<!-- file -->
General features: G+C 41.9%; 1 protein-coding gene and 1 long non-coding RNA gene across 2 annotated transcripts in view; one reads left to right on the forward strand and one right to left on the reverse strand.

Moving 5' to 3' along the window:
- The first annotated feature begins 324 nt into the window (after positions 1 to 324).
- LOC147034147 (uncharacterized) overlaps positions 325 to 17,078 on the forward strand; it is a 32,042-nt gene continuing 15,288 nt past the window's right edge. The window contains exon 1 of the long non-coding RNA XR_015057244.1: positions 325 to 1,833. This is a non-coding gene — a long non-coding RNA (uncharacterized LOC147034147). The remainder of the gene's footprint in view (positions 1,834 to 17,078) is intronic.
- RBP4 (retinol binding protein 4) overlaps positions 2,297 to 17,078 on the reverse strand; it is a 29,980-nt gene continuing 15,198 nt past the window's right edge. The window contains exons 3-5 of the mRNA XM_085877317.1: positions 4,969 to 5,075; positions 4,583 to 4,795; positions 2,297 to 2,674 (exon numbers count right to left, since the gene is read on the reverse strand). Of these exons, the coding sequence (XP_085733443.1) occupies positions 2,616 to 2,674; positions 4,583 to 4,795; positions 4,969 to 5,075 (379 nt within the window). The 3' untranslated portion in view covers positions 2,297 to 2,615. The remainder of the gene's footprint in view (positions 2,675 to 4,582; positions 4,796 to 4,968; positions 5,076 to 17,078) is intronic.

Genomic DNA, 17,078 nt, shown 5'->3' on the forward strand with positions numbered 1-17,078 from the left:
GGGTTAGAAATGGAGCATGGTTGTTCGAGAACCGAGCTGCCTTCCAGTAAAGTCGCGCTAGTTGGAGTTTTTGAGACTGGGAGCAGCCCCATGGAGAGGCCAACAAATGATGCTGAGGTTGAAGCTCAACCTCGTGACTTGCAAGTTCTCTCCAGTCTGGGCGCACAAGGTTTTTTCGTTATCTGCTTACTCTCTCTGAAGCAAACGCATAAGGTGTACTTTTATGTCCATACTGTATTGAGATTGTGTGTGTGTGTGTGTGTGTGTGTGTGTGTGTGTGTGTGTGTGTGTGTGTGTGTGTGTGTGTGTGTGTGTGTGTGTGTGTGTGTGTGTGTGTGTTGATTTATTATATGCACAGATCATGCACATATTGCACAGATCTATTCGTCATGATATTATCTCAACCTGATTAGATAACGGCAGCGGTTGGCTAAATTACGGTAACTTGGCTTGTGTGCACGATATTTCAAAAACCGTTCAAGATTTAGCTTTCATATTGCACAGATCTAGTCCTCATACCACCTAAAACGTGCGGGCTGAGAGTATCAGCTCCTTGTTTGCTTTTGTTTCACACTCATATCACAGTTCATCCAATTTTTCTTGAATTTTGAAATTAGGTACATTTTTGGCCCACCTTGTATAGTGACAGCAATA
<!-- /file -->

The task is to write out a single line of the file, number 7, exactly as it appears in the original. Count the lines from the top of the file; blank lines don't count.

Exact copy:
GGGTTAGAAATGGAGCATGGTTGTTCGAGAACCGAGCTGCCTTCCAGTAAAGTCGCGCTAGTTGGAGTTTTTGAGACTGGGAGCAGCCCCATGGAGAGGCCAACAAATGATGCTGAGGTTGAAGCTCAACCTCGTGACTTGCAAGTTCTCTCCAGTCTGGGCGCACAAGGTTTTTTCGTTATCTGCTTACTCTCTCTGAAGCAAACGCATAAGGTGTACTTTTATGTCCATACTGTATTGAGATTGTGTGTGTGTGTGTGTGTGTGTGTGTGTGTGTGTGTGTGTGTGTGTGTGTGTGTGTGTGTGTGTGTGTGTGTGTGTGTGTGTGTGTGTGTGTGTTGATTTATTATATGCACAGATCATGCACATATTGCACAGATCTATTCGTCATGATATTATCTCAACCTGATTAGATAACGGCAGCGGTTGGCTAAATTACGGTAACTTGGCTTGTGTGCACGATATTTCAAAAACCGTTCAAGATTTAGCTTTCATATTGCACAGATCTAGTCCTCATACCACCTAAAACGTGCGGGCTGAGAGTATCAGCTCCTTGTTTGCTTTTGTTTCACACTCATATCACAGTTCATCCAATTTTTCTTGAATTTTGAAATTAGGTACATTTTTGGCCCACCTTGTATAGTGACAGCAATA